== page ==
Finished making your cookie dough and realizing that your cookie dough is too sticky?
How do you fix your cookie dough if it’s too wet?
In this guide, we’re going to talk about how sticky your cookie dough should be, how to make cookie dough less sticky if your recipe came out a little bit wrong, and how to fix wet cookie dough.
Luckily, cookie dough is usually meant to be a little sticky, particularly if you’re using a recipe that calls for the dough to be scooped out rather than rolled.
Certain doughs, like chocolate chip cookie dough, is also usually a little stickier.
If you’re doing cut-out cookies or cookies that need to be rolled out, however, then you shouldn’t have a sticky cookie dough because you’re going to have a mess on your hands and on the rolling pin (and overall it’s probably just going to be a baking fail).
So what do you do to salvage your dough if your cookie dough is too wet and sticky?
These are the best tips for sticky dough, compiled from expert bakers around the web, so you don’t have to throw out the batch.
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1. Add More Flour
Adding more flour is a no-fail way to make your cookie dough less sticky, and the first port of call we’d recommend.
However, there is one caveat: you do not want to add too much, as you’ll end up with tasteless, dry cookies.
Try adding one tablespoon at a time, and mixing to combine.
Then, if it’s still too sticky, add another tablespoon and so on.
Once you’ve reached a consistency that can be rolled out without being too sticky, stop!
The best type of flour to add is all-purpose flour, but you could add bread flour or cake flour in a pinch if you’ve run out of other flour.
Adding more flour works because you’re incorporating more dry ingredient into the wet ingredients, soaking up some of that moisture and leaving you with a less sticky dough.
Must-Have Baking Tools (seriously)
- Silicone baking mats – I use this brand and my cookies slide right off without burning!
- a cookie scoop – get this one. It makes the perfect rounded cookies every time!
- silicone spatula – try this set. It’s the best way to get the most out of your dough and batters
- rolling pin guides – I use this one. Genius way to roll your dough out evenly!
2. Add Cornstarch
If you find yourself with sticky cookie dough, there’s another dry ingredient you can add: cornstarch.
Go slowly, simply adding a teaspoon at a time and then combining.
You don’t want to add cornstarch if your dough is extremely sticky, but if it’s just a little bit too sticky, it’s the perfect remedy.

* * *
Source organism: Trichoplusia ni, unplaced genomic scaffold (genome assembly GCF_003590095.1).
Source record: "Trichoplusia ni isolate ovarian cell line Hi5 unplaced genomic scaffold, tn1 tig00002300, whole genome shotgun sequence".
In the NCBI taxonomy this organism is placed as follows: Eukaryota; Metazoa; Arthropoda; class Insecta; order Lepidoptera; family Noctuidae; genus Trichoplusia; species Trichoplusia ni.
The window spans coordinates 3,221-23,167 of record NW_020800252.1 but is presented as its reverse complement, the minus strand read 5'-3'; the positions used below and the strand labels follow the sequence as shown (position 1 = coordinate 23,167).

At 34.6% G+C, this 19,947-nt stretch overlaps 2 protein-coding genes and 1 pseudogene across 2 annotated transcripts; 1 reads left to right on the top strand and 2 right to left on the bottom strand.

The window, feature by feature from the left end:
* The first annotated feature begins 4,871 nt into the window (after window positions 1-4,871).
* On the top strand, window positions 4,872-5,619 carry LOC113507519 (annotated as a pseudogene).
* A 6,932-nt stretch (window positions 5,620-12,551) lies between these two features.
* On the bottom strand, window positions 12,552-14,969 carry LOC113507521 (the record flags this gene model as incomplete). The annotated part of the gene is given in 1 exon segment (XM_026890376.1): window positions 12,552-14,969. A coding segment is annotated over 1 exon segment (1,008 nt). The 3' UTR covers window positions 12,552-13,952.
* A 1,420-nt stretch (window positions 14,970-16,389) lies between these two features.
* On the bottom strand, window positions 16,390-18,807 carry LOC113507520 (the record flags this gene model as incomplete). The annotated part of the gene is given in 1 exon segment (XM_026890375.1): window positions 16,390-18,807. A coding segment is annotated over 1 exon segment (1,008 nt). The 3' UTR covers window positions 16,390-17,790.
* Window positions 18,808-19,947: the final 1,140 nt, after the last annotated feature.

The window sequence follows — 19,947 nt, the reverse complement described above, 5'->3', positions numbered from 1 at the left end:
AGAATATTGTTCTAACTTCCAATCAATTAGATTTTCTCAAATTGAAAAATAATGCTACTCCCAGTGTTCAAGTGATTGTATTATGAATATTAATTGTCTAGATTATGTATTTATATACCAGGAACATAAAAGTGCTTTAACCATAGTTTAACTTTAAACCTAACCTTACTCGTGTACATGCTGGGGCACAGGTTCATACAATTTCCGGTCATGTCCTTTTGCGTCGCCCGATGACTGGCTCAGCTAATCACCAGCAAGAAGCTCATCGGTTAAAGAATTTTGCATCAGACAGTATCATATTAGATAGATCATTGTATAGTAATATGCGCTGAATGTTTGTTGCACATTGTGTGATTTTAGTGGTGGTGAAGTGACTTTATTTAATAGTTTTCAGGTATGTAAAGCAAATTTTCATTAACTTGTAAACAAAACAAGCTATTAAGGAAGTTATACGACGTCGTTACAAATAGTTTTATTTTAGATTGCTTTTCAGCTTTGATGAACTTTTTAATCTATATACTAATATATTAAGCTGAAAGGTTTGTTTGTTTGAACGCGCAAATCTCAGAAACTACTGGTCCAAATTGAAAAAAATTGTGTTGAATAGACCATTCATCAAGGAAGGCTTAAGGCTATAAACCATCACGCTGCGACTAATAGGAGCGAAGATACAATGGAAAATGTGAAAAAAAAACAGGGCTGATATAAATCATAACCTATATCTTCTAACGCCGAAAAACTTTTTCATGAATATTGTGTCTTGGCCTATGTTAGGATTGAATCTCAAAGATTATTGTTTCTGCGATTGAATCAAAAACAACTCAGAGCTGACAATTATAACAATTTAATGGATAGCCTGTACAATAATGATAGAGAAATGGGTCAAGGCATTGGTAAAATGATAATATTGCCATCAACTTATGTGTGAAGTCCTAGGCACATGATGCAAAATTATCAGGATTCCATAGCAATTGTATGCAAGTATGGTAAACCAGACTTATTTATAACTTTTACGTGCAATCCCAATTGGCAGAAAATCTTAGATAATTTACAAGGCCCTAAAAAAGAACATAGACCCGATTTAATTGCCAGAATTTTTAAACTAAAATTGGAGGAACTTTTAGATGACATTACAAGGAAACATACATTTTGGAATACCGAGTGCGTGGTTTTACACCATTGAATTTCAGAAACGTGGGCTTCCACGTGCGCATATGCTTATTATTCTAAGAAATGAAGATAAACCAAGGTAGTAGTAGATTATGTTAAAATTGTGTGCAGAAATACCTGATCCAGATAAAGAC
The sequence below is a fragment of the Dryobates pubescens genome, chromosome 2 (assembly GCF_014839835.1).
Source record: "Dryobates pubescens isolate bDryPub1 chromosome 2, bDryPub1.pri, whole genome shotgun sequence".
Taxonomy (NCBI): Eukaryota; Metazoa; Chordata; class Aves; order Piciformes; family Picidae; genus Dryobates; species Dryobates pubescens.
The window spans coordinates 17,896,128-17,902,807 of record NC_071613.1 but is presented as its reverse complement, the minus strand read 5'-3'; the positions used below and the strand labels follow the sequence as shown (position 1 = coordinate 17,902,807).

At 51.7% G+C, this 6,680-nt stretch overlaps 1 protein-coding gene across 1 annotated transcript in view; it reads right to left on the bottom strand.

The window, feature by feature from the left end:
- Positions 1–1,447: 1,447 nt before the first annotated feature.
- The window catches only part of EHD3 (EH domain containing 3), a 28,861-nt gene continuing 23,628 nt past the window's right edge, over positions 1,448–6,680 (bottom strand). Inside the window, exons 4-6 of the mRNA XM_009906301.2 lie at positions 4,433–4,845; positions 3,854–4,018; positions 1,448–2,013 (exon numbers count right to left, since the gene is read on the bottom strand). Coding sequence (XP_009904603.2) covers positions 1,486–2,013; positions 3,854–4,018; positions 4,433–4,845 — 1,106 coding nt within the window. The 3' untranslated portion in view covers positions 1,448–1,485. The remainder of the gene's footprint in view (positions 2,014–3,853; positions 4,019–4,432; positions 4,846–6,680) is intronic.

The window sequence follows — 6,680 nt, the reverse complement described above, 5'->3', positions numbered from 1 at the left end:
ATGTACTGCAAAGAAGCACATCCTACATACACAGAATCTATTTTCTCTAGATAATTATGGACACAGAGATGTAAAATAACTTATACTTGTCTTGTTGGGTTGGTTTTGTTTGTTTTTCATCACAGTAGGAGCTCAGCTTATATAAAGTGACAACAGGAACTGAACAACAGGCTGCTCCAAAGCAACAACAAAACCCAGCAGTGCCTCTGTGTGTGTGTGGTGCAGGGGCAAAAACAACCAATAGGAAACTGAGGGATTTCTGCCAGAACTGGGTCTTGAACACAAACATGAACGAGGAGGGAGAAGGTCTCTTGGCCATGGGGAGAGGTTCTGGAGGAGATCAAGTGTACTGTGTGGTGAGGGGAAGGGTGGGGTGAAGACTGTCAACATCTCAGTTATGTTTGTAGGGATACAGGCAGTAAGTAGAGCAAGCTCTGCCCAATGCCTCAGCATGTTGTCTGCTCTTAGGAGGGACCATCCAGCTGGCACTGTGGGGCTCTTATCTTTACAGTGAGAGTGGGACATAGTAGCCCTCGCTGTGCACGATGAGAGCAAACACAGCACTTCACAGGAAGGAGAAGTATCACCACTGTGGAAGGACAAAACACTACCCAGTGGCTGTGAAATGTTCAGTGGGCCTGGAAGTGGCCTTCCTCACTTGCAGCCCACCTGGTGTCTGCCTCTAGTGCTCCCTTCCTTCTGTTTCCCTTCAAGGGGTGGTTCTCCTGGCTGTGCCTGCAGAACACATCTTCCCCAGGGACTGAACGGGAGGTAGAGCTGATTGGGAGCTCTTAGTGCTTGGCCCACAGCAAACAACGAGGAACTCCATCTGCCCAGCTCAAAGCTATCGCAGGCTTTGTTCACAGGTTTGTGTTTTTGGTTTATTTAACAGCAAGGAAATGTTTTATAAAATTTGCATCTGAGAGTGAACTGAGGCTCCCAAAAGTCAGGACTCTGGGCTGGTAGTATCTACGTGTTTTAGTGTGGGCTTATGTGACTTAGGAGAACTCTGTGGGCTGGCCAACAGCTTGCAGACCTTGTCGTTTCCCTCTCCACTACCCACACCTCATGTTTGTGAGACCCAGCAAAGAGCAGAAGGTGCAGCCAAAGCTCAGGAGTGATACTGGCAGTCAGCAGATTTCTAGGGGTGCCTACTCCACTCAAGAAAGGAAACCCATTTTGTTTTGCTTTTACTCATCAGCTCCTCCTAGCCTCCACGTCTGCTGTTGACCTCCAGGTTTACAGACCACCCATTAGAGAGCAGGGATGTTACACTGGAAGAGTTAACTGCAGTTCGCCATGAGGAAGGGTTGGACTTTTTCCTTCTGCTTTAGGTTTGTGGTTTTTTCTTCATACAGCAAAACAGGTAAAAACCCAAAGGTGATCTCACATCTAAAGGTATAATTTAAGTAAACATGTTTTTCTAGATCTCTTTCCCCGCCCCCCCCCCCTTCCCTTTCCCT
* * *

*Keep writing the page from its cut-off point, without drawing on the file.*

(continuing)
The dryness of the cornstarch will soak in that bit of extra moisture and cornstarch is actually a recommend ingredient if you’re trying to make your cookies soft, so you’ll have a win-win on your hands.
3. Refrigerate the Dough
Before you start adding ingredients to your dough, there’s actually another baking hack you can try to fix wet dough: refrigerate it!
Chilling or refrigerating your sticky dough can turn the butter cold and means that the dough will stop sticking to your hands.
Usually all it takes is an hour or so, but if you have extremely sticky dough and want to try this technique, put it in the fridge, covered with plastic wrap or in an airtight container overnight.
4. Use a Spoon or Ice Cream Scoop to Get the Dough on the Tray
If you’re working with a sticky cookie dough and struggling to get it in the oven, don’t try and get it on the tray with your hands.
Instead, use a spoon or ice cream scoop or cookie scoop (recommended) to get the dough onto the baking tray.
This is great for doughs that are okay to be a bit more sticky and don’t need to be rolled out or cut-out.
It’ll save you from making a mess all over the kitchen, and will mean you can get the cookies in the oven and baked up without ever letting the sticky dough cause you any baking issues.
5. Roll into Balls and Coat in Powdered Sugar Before Baking
Some bakers recommend rolling your cookie dough into balls and coating them with powdered sugar in order to help take care of sticky dough and make sure they bake well.
This can be a bit of a “zag” for some cookie recipes and it’s not the recommended technique to fix something like chocolate chip cookies, but it can be a fantastic way to fix: chocolate cookies, cake mix cookies, crinkle cookies and even sugar cookies.
The powdered sugar coating the wet parts of the dough on the outside is going to make it way easier to handle, and it adds a little bit of extra fun to your cookie dough baking day!